Cherstin Lyon's Introduction to Public History: Interpreting the Past, Engaging Audiences
Introduction to Public History: Interpreting the Past, Engaging Audiences is a brief foundational textbook for public history. It is organized around the questions and ethical dilemmas that drive public history in a variety of settings, from local community-based projects to international case studies. This book is designed for use in undergraduate and graduate classrooms with future public historians, teachers, and consumers of history in mind.
The authors are practicing public historians who teach history and public history to a mix of undergraduate and graduate students at universities across the United States and in international contexts. This book is based on original research and the authors’ first-hand experiences, offering a fresh perspective on the dynamic field of public history based on a decade of consultation with public history educators about what they needed in an introductory textbook. Each chapter introduces a concept or common practice to students, highlighting key terms for student review and for instructor assessment of student learning. The body of each chapter introduces theories, and basic conceptual building blocks intermixed with case studies to illustrate these points. Footnotes credit sources but also serve as breadcrumbs for instructors who might like to assign more in-depth reading for more advanced students or for the purposes of lecture development. Each chapter ends with suggestions for activities that the authors have tried with their own students and suggested readings, books, and websites that can deepen student exposure to the topic
Ryan Keating's Shades of Green: Irish Regiments, American Soldiers, and Local Communities in the Civil War Era
Drawing on records of about 5,500 soldiers and veterans, Shades of Green traces the organization of Irish regiments from the perspective of local communities in Connecticut, Illinois, and Wisconsin and the relationships between soldiers and the home front. Research on the impact of the Civil War on Irish Americans has traditionally fallen into one of two tracks, arguing that the Civil War either further alienated Irish immigrants from American society or that military service in defense of the Union offered these men a means of assimilation. In this study of Irish American service, Ryan W. Keating argues that neither paradigm really holds, because many Irish Americans during this time already considered themselves to be assimilated members of American society.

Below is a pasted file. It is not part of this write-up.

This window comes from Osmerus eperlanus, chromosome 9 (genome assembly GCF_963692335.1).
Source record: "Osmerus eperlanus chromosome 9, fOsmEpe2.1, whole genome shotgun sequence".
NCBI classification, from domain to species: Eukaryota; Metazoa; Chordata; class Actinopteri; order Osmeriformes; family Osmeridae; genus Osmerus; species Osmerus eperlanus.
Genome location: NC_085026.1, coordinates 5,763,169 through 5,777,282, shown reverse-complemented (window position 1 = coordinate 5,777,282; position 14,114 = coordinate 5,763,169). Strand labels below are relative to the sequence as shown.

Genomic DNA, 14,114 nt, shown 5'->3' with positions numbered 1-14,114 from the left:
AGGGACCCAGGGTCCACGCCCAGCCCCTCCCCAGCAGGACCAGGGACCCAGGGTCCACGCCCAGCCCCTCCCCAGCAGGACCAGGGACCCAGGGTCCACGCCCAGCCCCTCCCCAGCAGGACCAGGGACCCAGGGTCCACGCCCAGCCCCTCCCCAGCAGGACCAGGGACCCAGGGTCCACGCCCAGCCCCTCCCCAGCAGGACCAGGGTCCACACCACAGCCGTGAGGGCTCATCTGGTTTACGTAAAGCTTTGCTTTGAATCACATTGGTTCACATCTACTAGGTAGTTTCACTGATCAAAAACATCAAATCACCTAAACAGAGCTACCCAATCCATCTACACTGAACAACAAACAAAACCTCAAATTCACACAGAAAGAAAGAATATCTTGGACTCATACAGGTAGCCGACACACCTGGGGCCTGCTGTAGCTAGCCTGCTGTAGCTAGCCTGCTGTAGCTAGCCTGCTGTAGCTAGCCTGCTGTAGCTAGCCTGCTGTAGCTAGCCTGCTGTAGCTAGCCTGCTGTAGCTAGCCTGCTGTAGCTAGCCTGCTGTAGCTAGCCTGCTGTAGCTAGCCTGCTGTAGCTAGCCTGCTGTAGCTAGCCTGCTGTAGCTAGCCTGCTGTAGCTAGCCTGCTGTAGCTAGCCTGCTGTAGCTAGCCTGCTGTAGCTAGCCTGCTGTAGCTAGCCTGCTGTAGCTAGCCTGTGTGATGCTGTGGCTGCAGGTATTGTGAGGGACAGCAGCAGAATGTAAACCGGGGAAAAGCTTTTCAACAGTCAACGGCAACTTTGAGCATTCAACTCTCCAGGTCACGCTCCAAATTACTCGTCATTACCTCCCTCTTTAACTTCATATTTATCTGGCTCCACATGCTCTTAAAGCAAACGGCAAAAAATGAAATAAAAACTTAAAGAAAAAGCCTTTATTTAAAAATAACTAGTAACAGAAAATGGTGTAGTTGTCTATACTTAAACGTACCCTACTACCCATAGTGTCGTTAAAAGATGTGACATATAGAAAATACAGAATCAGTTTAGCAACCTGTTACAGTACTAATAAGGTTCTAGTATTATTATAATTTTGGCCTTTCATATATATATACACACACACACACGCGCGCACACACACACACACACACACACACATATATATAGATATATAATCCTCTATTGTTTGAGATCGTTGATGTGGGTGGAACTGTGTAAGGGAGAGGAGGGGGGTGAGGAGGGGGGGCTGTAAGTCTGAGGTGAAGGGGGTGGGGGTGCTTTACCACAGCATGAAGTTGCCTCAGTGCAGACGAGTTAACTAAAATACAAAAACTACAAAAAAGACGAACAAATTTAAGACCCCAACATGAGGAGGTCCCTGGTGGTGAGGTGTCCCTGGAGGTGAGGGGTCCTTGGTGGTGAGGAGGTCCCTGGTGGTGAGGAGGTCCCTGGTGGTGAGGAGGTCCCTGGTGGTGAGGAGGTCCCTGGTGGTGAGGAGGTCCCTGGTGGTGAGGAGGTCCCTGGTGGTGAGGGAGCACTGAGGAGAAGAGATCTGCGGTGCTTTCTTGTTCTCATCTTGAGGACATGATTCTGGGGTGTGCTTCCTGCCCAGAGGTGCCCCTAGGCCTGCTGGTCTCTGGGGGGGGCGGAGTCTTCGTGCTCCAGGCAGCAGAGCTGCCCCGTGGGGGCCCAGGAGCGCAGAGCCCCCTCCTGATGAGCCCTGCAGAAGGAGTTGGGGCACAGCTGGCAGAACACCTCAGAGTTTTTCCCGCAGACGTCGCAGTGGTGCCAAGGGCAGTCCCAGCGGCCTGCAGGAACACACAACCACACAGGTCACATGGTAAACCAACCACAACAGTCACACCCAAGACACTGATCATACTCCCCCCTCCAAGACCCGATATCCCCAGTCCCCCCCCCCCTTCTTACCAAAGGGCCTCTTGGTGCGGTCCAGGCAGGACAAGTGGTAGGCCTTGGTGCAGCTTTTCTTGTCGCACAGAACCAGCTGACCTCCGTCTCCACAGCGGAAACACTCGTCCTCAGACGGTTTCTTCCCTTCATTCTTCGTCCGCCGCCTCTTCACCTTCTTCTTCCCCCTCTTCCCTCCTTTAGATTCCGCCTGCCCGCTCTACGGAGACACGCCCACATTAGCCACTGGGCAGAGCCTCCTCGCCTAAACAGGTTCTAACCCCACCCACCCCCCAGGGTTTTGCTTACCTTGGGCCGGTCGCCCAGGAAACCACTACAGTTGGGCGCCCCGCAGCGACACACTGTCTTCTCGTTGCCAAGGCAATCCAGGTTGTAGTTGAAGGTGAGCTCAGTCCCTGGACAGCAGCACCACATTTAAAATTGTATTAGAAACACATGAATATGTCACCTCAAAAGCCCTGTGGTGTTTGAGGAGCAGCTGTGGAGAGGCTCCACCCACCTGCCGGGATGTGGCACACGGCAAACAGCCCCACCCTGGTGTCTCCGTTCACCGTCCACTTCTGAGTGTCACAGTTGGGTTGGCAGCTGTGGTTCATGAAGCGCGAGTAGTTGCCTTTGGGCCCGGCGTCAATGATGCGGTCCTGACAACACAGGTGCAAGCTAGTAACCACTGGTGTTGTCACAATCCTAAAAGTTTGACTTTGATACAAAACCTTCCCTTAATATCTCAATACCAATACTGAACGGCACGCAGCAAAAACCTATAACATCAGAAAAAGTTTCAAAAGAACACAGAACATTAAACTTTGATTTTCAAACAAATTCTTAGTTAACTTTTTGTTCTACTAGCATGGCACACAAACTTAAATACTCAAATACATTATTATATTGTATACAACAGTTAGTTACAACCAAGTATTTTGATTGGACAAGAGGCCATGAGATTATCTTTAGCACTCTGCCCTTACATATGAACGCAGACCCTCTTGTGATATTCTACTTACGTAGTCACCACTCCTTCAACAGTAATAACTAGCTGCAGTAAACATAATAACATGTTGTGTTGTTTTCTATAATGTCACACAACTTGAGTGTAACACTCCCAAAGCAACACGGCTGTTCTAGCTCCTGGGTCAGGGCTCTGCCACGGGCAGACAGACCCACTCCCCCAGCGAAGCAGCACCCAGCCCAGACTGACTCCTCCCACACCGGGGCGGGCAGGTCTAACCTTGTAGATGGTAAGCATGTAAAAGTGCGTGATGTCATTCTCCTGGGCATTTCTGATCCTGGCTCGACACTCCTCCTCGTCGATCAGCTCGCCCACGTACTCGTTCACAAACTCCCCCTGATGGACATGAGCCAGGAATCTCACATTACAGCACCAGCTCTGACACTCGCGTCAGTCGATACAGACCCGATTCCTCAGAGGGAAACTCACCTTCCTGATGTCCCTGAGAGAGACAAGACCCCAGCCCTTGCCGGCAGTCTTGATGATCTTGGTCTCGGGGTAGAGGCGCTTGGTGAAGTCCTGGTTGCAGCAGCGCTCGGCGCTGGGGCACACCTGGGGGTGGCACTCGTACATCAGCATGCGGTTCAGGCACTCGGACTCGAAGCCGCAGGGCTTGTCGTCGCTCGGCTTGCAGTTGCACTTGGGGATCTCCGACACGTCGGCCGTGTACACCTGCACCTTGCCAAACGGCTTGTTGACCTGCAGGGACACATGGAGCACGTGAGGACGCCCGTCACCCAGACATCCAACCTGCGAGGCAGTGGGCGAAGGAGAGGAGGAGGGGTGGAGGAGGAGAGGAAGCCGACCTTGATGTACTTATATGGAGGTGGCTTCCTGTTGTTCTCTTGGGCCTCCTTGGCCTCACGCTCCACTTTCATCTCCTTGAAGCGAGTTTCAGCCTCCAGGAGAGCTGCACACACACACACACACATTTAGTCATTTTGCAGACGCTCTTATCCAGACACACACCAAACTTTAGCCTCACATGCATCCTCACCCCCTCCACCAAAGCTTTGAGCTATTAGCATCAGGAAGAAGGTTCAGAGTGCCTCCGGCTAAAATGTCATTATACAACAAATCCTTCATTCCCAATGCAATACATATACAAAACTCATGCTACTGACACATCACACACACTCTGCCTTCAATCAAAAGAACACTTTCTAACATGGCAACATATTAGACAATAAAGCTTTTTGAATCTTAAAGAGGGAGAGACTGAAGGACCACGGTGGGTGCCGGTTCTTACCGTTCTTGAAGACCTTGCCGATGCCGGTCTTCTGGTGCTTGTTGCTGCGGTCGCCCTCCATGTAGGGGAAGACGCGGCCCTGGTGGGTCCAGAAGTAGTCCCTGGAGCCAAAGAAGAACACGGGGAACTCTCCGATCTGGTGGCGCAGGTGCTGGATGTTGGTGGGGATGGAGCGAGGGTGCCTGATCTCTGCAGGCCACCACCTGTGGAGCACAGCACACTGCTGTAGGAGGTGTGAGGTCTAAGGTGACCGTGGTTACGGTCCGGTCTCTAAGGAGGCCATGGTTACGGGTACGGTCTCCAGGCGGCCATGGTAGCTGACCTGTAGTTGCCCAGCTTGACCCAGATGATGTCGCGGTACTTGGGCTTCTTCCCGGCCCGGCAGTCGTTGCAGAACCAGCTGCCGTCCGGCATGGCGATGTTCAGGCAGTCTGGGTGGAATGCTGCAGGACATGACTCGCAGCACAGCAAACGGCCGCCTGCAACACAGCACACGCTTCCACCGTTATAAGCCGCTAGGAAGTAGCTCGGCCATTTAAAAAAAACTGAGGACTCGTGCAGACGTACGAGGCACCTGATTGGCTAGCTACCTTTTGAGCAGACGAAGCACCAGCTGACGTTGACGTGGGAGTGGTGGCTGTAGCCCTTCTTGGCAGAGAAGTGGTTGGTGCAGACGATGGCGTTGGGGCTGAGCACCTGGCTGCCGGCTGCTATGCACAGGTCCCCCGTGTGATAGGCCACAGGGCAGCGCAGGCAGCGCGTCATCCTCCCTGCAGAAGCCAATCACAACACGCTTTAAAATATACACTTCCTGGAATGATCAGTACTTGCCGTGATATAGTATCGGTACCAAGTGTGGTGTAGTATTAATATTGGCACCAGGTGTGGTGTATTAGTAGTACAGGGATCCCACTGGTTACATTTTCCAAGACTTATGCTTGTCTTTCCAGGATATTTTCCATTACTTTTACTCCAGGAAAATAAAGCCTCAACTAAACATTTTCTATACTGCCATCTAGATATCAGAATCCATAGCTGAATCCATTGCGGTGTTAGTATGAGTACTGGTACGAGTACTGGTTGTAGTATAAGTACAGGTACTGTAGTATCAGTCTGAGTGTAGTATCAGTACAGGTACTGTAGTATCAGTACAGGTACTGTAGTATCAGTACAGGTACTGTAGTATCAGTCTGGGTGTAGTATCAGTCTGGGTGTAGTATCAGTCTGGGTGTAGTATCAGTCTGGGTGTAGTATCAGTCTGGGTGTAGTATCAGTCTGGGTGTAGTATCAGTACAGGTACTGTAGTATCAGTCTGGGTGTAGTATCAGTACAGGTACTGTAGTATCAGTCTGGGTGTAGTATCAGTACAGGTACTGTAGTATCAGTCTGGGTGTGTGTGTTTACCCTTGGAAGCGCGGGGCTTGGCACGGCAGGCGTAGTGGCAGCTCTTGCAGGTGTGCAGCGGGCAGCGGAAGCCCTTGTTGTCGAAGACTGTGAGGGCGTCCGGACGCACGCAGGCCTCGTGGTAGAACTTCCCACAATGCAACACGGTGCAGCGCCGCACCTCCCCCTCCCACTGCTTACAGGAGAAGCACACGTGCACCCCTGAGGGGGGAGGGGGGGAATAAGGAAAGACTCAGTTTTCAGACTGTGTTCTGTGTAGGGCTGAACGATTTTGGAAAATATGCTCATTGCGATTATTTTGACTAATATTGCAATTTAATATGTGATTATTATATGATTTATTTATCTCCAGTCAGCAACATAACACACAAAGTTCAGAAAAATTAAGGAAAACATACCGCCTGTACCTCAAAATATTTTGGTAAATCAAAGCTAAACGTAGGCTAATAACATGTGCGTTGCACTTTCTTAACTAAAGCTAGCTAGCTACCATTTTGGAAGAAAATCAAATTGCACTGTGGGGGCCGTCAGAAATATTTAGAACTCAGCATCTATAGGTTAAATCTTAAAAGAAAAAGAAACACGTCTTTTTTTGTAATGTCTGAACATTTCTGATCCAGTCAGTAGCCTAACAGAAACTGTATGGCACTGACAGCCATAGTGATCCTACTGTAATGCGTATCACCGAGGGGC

This comprehensive study argues that the local community was often more important to ethnic soldiers than the imagined ethnic community, especially in terms of political, social, and economic relationships. An analysis of the Civil War era from this perspective provides a much clearer understanding of immigrant place and identity during the nineteenth century. With a focus on three regiments not traditionally studied, the author provides a fine-grained analysis revealing that ethnic communities, like other types of communities, are not monolithic on a national scale. Examining lesser-studied communities, rather than the usual those of New York City and Boston, Keating brings the local back into the story of Irish American participation in the Civil War, thus adding something new and valuable to the study of the immigrant experience in America’s bloodiest conflict.Throughout this rich and groundbreaking study, Keating supports his argument through advanced quantitative analysis of military-service records and an exhaustive review of a massive wealth of raw data; his use of quantitative methods on a large dataset is an unusual and exciting development in Civil War studies. Shades of Green is sure to “shake up” several fields of study that rely on ethnicity as a useful category for analysis; its impressive research provides a significant contribution to scholarship.
Jeremy Murray's China's Lonely Revolution: The Local Communist Movement of Hainan Island, 1926-1956.
Jeremy A. Murray’s study of local Communist revolutionaries in Hainan between 1926 and 1956 provides a window into the diversity and complexity of the Chinese revolution. Long at the margins of the Chinese state, Hainan was once known by mainlanders only for its malarial climate and fierce indigenous people. In spite of efforts by the Chinese Nationalists and the Japanese to exterminate Hainan’s Communists, the movement survived because of an alliance with the indigenous Li. For years it persevered, though in complete isolation from Communist headquarters on the mainland. Using Chinese-language sources, archival materials, and interviews, Murray draws a vivid picture of this movement from the Hainanese perspective, and broadens our understanding of how patriotism, Party loyalty, and Chinese identity have been experienced and interpreted in modern China.